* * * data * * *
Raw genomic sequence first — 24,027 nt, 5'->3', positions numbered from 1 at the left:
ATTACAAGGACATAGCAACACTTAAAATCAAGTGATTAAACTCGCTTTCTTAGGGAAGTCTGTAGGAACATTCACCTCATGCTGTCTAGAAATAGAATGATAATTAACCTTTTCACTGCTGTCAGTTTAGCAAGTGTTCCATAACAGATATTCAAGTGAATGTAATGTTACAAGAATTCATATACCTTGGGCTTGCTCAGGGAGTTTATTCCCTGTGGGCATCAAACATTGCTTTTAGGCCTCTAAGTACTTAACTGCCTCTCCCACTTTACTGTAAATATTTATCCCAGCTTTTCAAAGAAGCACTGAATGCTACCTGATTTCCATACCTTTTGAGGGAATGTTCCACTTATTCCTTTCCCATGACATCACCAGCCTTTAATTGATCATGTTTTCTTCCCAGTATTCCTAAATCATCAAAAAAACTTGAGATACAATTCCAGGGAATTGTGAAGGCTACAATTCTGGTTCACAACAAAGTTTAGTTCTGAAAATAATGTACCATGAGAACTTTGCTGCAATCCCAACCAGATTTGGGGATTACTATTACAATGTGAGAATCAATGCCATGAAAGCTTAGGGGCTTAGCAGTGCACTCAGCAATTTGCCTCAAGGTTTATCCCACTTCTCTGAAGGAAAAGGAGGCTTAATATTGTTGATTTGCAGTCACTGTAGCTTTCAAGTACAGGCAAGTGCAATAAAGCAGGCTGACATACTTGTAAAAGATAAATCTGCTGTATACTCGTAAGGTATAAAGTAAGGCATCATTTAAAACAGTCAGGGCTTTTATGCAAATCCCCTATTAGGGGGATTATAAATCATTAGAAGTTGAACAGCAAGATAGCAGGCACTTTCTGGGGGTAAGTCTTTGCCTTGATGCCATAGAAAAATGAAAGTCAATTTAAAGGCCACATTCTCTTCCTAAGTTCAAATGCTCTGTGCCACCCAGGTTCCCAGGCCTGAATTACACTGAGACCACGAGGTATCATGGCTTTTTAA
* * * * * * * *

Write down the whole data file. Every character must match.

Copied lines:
Raw genomic sequence first — 24,027 nt, 5'->3', positions numbered from 1 at the left:
ATTACAAGGACATAGCAACACTTAAAATCAAGTGATTAAACTCGCTTTCTTAGGGAAGTCTGTAGGAACATTCACCTCATGCTGTCTAGAAATAGAATGATAATTAACCTTTTCACTGCTGTCAGTTTAGCAAGTGTTCCATAACAGATATTCAAGTGAATGTAATGTTACAAGAATTCATATACCTTGGGCTTGCTCAGGGAGTTTATTCCCTGTGGGCATCAAACATTGCTTTTAGGCCTCTAAGTACTTAACTGCCTCTCCCACTTTACTGTAAATATTTATCCCAGCTTTTCAAAGAAGCACTGAATGCTACCTGATTTCCATACCTTTTGAGGGAATGTTCCACTTATTCCTTTCCCATGACATCACCAGCCTTTAATTGATCATGTTTTCTTCCCAGTATTCCTAAATCATCAAAAAAACTTGAGATACAATTCCAGGGAATTGTGAAGGCTACAATTCTGGTTCACAACAAAGTTTAGTTCTGAAAATAATGTACCATGAGAACTTTGCTGCAATCCCAACCAGATTTGGGGATTACTATTACAATGTGAGAATCAATGCCATGAAAGCTTAGGGGCTTAGCAGTGCACTCAGCAATTTGCCTCAAGGTTTATCCCACTTCTCTGAAGGAAAAGGAGGCTTAATATTGTTGATTTGCAGTCACTGTAGCTTTCAAGTACAGGCAAGTGCAATAAAGCAGGCTGACATACTTGTAAAAGATAAATCTGCTGTATACTCGTAAGGTATAAAGTAAGGCATCATTTAAAACAGTCAGGGCTTTTATGCAAATCCCCTATTAGGGGGATTATAAATCATTAGAAGTTGAACAGCAAGATAGCAGGCACTTTCTGGGGGTAAGTCTTTGCCTTGATGCCATAGAAAAATGAAAGTCAATTTAAAGGCCACATTCTCTTCCTAAGTTCAAATGCTCTGTGCCACCCAGGTTCCCAGGCCTGAATTACACTGAGACCACGAGGTATCATGGCTTTTTAA